Go Fish – Enjoy the Ones You Catch!

A father and his son went fishing on a small boat, hungry.

The father helped his son reel in his first fish, and it was a beauty. “Great catch, son,” the father said.

“Yes, but I’m worried I’m missing out on better fish,” the son said.  “What if I could catch a bigger, tastier fish?”  “Maybe you should try,” the father said.

And the son did, catching an even bigger fish an hour later. “A real beaut,” the father said.

“But what if there are better fish out there?” the son asked.

“Maybe you should try,” the father said.

And the son did, catching a bigger fish, and then wondering if there were better fish, catching another, and so on.

 

At the end of the day, the son was exhausted. The father asked, “How did the fish taste?”

The son hesitated. “I’m not sure. I was so busy looking for better fish that I didn’t taste any of them.”

The father smiled contentedly, patted his belly. “Don’t worry. They were delicious.”

_______

The parable above is from Leo Babauta’s popular blog http://www.zenhabits.com/. I like it because it captures the frenzy we find ourselves in from time to time. Often I find people at all levels so worked up about getting to the next big step they forget to take a moment to digest what they’ve learned. They know there is a bigger fish and they forget to fully appreciate the one they’ve caught. Before one knows it, they end up like the little boy and lose sight of the main objective: to nourish oneself and add value to others. I really do think it is important to move forward and evolve. In fact our purpose in life, I believe, is to be constantly growing and developing ourselves while contributing to others. In fact in the highest order of spiritual thinking, even God is defined as a verb as much as a noun. However taking the time to learn lessons and “feed ourselves” is important to govern the pace of movement. “Fishing,” as a metaphor for our personal evolution, then takes on a somewhat more deliberate context.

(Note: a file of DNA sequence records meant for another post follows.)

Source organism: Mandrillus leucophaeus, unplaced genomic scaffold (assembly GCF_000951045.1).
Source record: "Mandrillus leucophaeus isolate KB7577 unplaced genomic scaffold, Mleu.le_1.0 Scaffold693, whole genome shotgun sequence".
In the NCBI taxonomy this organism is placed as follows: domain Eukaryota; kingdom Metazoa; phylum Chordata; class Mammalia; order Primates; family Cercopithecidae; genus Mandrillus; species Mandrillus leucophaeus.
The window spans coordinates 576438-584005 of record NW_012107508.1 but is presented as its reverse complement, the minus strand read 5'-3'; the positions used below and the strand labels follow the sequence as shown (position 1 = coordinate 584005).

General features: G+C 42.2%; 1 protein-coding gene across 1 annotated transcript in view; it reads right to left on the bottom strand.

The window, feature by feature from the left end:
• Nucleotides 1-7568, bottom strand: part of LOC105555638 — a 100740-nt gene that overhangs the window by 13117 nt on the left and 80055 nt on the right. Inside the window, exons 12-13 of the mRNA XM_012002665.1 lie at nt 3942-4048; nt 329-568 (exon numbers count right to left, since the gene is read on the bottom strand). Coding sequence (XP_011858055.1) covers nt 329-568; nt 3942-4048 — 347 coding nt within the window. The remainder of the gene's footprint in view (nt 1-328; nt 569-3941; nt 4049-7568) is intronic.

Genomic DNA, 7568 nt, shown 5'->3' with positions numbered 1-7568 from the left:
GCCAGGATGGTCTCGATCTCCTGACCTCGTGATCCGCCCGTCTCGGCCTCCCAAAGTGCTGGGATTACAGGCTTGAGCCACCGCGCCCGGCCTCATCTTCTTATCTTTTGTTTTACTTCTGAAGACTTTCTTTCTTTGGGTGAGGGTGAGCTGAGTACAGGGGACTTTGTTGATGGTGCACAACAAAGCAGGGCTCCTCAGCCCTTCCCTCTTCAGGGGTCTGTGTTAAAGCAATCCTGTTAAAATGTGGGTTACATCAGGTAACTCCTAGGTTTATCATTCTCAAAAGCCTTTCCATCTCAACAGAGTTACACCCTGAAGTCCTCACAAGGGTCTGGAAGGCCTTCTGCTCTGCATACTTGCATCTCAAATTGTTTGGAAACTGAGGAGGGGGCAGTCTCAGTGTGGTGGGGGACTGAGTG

Character Move:

  1. Recognize that we are going to miss some things. I accepted the role as President of Ryzex and two weeks after I started and introduced myself to the company I was asked to do a high profile job that I wanted to do so badly that I was sick about passing on it. However if I had jumped to that “fish,” I might have missed the time at Ryzex where the Character Triangle became a fully developed concept. Accept and be accountable to feed and nourish yourself in the best way possible in your current role.
  2. The time to move on and to “cast the next line” will become clearer if we are present enough to fully appreciate and absorb what we have in front of us. If our antenna is “up” we will know and use better judgment. When I look back on my career, there were a few times when I got anxious and probably took my eye off what was already on my line. The dot com era was such a time; I think I got so blurred by all the “fish” out there that I didn’t get the most out of the one in my hands. I left the COO job of a company I worked my tail off to transform and jumped to a “can’t miss” start up that of course crashed and burned in the dot com bust. I did learn a lot from that “catch,” trading a trout for a minnow. 🙂 Be opportunistic but act based on what you want, NOT what you’re missing.

Full Fishing in the Triangle,

Lorne

 

3 Comments
  1. Lorne says:

    Thank you Anita and Paul…the long weekend is a nice time to slow down and enjoy what we have right in front of us ..

  2. Paul says:

    Great post, thanks. It took me a long time to learn this. I finally reallized we’re so heavily conditioned by our media to overlook what we have – that it’s never good enough. I got careless with what I had because i was too busy aiming for the sky, ending up losing things that only later reallize how important they were. Nowadays I think we are born to make mistakes, to be easily swayed, but the more we experience the fewer mistakes we make.

  3. Anita says:

    I believe this speaks to a temperament That is pervasive in North America. We have confused what we want with what we need. If we could feel satisfied with a little fish, it might give us time to realize how tasty it is, savor the flavor, and be grateful.

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